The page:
A crowd control barrier designed to allow controlled movement of people through certain points, ensuring crowd safety while maintaining order.
fluff and fold
Refers to laundry services, often provided for performers or talent during multi-day events.
FOH (Front of House)
This can refer to two things: the public area of a venue (as opposed to behind-the-scenes areas) or the location within an audience space where sound and lighting engineers operate.
A method of testing audio systems by playing back frequencies across the audible spectrum (from low to high) to ensure even sound reproduction and identify potential issues.
gaff tape (or gaffer’s tape)
A durable, adhesive tape widely used in theaters and film/TV production. It’s strong, leaves no residue, and is easily torn by hand.
Thin, colored sheets used to change the color of lights in theatrical productions. They’re placed in front of light sources to produce different lighting effects.
glamping (Glamorous Camping)
Camping that includes luxuries and amenities not typically associated with traditional camping. At festivals, this might involve upscale tents, bedding, and other comforts.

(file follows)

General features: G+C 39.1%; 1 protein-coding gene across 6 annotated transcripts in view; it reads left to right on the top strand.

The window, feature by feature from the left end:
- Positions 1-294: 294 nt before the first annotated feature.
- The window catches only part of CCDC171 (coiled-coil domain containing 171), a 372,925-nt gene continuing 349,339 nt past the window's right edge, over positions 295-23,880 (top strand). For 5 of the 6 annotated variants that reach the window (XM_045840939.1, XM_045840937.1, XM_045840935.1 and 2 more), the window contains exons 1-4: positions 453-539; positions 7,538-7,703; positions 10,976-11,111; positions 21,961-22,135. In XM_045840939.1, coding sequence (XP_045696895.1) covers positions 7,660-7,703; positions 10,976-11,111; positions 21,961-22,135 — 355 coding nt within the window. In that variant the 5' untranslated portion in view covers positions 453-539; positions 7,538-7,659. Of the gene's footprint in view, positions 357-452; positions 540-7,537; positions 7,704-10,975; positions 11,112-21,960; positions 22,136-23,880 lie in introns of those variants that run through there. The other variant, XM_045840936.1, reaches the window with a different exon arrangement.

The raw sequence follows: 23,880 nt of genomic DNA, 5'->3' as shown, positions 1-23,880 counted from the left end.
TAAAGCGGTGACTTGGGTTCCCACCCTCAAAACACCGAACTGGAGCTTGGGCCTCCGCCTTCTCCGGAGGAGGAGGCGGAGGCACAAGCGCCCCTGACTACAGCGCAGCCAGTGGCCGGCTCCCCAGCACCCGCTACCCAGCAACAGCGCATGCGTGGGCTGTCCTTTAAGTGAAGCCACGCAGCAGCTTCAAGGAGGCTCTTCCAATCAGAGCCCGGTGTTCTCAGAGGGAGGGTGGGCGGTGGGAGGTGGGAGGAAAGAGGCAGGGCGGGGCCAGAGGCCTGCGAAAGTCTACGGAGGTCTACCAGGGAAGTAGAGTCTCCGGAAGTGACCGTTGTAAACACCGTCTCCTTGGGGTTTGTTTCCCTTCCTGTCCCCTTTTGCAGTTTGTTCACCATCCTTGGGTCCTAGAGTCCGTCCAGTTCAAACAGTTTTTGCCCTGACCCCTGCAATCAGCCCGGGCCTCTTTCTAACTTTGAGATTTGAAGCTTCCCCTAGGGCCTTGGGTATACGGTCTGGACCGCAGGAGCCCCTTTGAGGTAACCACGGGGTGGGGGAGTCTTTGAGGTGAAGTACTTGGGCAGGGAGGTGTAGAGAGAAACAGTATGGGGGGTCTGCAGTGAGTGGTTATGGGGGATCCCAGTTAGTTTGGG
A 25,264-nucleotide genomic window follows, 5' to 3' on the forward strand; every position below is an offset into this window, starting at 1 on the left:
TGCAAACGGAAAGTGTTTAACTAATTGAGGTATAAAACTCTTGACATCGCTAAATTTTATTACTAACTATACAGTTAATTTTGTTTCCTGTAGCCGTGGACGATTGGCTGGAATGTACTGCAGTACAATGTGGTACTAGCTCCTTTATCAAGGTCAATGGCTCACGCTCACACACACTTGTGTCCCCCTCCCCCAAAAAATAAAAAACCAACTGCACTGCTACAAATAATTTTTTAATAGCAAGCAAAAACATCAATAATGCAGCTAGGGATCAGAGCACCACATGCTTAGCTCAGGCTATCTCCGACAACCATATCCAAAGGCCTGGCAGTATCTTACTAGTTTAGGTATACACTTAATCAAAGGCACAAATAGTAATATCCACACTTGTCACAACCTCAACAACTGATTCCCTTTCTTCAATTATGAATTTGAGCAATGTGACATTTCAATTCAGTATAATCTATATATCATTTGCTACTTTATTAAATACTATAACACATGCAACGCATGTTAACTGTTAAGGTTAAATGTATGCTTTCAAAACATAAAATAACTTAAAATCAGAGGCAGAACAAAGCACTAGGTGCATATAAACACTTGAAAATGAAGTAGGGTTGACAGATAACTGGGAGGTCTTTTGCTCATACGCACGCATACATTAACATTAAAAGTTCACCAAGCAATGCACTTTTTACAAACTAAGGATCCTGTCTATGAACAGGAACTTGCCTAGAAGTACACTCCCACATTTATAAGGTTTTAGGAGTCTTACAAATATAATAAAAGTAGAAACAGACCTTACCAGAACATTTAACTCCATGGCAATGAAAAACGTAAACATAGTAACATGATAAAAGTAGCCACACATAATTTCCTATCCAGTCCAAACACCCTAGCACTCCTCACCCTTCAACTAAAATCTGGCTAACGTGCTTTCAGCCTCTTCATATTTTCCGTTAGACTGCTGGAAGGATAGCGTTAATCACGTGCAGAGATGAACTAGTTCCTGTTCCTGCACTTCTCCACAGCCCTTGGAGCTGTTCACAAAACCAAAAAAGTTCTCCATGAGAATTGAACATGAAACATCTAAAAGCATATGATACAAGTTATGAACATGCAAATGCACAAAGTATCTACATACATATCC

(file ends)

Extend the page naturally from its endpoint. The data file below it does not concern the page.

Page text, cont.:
A flexible, often metal, arm or tubing. In production, it’s frequently seen in microphone stands or lamps, allowing for precise positioning.
Wastewater that doesn’t contain serious contaminants. It comes from sources like sinks and showers, and can sometimes be recycled for uses like irrigation.
Services and amenities provided for attendees, such as information booths, lost and found, or accessibility services.
Large machinery, such as cranes, forklifts, or bulldozers, used for major tasks in setting up or tearing down event sites.
IEMs (In-Ear Monitors)
Earphones used by performers to hear a mix of stage audio. They allow artists to hear themselves and other performers clearly, regardless of ambient stage noise.
IMAG (Image Magnification)